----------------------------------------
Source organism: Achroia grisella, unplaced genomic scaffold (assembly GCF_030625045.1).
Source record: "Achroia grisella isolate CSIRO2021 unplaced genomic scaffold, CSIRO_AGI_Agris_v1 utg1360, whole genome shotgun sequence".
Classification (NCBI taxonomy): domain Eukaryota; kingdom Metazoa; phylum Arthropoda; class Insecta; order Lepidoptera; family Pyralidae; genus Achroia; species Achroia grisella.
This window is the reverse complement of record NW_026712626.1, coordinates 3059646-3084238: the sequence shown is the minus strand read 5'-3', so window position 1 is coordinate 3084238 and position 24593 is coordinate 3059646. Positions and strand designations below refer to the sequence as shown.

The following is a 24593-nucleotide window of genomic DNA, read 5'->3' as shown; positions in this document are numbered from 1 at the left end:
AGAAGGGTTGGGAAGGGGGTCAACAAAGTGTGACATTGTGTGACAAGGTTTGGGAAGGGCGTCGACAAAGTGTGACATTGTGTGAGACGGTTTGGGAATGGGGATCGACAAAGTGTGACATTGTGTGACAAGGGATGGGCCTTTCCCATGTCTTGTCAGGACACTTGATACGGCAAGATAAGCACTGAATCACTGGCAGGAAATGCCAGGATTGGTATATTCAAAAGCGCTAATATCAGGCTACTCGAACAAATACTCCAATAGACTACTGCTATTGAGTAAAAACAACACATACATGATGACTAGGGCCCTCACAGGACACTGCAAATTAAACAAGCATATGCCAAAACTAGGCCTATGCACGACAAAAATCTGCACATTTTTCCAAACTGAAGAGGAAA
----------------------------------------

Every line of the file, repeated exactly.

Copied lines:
Source organism: Achroia grisella, unplaced genomic scaffold (assembly GCF_030625045.1).
Source record: "Achroia grisella isolate CSIRO2021 unplaced genomic scaffold, CSIRO_AGI_Agris_v1 utg1360, whole genome shotgun sequence".
Classification (NCBI taxonomy): domain Eukaryota; kingdom Metazoa; phylum Arthropoda; class Insecta; order Lepidoptera; family Pyralidae; genus Achroia; species Achroia grisella.
This window is the reverse complement of record NW_026712626.1, coordinates 3059646-3084238: the sequence shown is the minus strand read 5'-3', so window position 1 is coordinate 3084238 and position 24593 is coordinate 3059646. Positions and strand designations below refer to the sequence as shown.

The following is a 24593-nucleotide window of genomic DNA, read 5'->3' as shown; positions in this document are numbered from 1 at the left end:
AGAAGGGTTGGGAAGGGGGTCAACAAAGTGTGACATTGTGTGACAAGGTTTGGGAAGGGCGTCGACAAAGTGTGACATTGTGTGAGACGGTTTGGGAATGGGGATCGACAAAGTGTGACATTGTGTGACAAGGGATGGGCCTTTCCCATGTCTTGTCAGGACACTTGATACGGCAAGATAAGCACTGAATCACTGGCAGGAAATGCCAGGATTGGTATATTCAAAAGCGCTAATATCAGGCTACTCGAACAAATACTCCAATAGACTACTGCTATTGAGTAAAAACAACACATACATGATGACTAGGGCCCTCACAGGACACTGCAAATTAAACAAGCATATGCCAAAACTAGGCCTATGCACGACAAAAATCTGCACATTTTTCCAAACTGAAGAGGAAA